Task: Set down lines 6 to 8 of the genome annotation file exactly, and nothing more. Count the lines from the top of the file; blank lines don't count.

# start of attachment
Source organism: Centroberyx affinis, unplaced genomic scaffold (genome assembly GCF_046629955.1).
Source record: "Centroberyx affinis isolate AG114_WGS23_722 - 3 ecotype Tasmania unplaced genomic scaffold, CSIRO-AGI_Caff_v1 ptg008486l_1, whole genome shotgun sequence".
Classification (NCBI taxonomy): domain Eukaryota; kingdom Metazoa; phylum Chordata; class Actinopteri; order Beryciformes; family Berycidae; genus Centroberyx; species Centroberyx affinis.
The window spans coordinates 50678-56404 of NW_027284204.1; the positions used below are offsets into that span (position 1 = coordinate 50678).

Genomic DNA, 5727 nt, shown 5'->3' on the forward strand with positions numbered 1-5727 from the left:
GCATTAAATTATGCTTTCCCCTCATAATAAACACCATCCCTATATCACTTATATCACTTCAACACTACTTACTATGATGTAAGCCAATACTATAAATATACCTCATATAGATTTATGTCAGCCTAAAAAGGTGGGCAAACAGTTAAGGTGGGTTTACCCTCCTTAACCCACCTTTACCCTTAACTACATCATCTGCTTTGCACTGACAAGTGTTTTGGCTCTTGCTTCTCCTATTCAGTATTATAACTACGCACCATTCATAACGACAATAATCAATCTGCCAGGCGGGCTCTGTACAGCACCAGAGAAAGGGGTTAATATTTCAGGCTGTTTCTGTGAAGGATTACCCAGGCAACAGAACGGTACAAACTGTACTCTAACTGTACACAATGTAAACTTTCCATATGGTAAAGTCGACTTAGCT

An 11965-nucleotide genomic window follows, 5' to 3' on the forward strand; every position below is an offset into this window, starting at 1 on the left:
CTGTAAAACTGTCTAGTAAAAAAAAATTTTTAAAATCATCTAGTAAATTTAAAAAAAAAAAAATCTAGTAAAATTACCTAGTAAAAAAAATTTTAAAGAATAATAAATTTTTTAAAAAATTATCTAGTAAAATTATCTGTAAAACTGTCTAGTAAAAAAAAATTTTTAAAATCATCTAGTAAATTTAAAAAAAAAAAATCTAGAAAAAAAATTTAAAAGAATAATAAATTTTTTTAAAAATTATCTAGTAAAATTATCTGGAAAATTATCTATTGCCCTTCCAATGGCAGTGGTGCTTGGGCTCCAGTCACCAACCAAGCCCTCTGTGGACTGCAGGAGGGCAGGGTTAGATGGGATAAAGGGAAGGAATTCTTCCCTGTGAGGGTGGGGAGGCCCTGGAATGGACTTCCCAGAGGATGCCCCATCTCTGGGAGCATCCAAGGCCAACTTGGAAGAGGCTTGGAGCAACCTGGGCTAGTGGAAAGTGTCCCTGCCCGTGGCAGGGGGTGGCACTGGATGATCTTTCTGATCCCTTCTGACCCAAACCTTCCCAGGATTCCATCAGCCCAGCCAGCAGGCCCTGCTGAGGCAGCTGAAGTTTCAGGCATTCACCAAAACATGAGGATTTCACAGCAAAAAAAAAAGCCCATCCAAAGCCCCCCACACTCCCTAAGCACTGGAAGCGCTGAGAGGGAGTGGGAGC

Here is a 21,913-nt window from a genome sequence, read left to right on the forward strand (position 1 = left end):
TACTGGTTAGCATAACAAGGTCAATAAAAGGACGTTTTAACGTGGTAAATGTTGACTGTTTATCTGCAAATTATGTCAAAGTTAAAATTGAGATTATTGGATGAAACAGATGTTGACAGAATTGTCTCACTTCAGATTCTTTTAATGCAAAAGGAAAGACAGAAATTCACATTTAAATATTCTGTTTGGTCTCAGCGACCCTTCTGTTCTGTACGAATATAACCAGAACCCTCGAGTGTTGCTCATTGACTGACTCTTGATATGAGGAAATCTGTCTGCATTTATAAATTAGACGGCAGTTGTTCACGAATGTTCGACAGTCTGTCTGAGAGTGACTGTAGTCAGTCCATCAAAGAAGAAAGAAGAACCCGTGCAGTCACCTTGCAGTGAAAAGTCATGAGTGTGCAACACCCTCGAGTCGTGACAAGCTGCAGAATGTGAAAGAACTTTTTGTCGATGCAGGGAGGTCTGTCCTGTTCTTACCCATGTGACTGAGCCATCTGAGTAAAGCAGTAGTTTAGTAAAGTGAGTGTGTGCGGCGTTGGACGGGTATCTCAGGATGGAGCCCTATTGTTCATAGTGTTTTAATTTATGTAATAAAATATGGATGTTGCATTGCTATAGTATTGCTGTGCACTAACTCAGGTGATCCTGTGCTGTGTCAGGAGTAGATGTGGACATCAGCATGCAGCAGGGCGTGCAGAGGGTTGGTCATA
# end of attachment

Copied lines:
GCATTAAATTATGCTTTCCCCTCATAATAAACACCATCCCTATATCACTTATATCACTTCAACACTACTTACTATGATGTAAGCCAATACTATAAATATACCTCATATAGATTTATGTCAGCCTAAAAAGGTGGGCAAACAGTTAAGGTGGGTTTACCCTCCTTAACCCACCTTTACCCTTAACTACATCATCTGCTTTGCACTGACAAGTGTTTTGGCTCTTGCTTCTCCTATTCAGTATTATAACTACGCACCATTCATAACGACAATAATCAATCTGCCAGGCGGGCTCTGTACAGCACCAGAGAAAGGGGTTAATATTTCAGGCTGTTTCTGTGAAGGATTACCCAGGCAACAGAACGGTACAAACTGTACTCTAACTGTACACAATGTAAACTTTCCATATGGTAAAGTCGACTTAGCT

An 11965-nucleotide genomic window follows, 5' to 3' on the forward strand; every position below is an offset into this window, starting at 1 on the left:
CTGTAAAACTGTCTAGTAAAAAAAAATTTTTAAAATCATCTAGTAAATTTAAAAAAAAAAAAATCTAGTAAAATTACCTAGTAAAAAAAATTTTAAAGAATAATAAATTTTTTAAAAAATTATCTAGTAAAATTATCTGTAAAACTGTCTAGTAAAAAAAAATTTTTAAAATCATCTAGTAAATTTAAAAAAAAAAAATCTAGAAAAAAAATTTAAAAGAATAATAAATTTTTTTAAAAATTATCTAGTAAAATTATCTGGAAAATTATCTATTGCCCTTCCAATGGCAGTGGTGCTTGGGCTCCAGTCACCAACCAAGCCCTCTGTGGACTGCAGGAGGGCAGGGTTAGATGGGATAAAGGGAAGGAATTCTTCCCTGTGAGGGTGGGGAGGCCCTGGAATGGACTTCCCAGAGGATGCCCCATCTCTGGGAGCATCCAAGGCCAACTTGGAAGAGGCTTGGAGCAACCTGGGCTAGTGGAAAGTGTCCCTGCCCGTGGCAGGGGGTGGCACTGGATGATCTTTCTGATCCCTTCTGACCCAAACCTTCCCAGGATTCCATCAGCCCAGCCAGCAGGCCCTGCTGAGGCAGCTGAAGTTTCAGGCATTCACCAAAACATGAGGATTTCACAGCAAAAAAAAAAGCCCATCCAAAGCCCCCCACACTCCCTAAGCACTGGAAGCGCTGAGAGGGAGTGGGAGC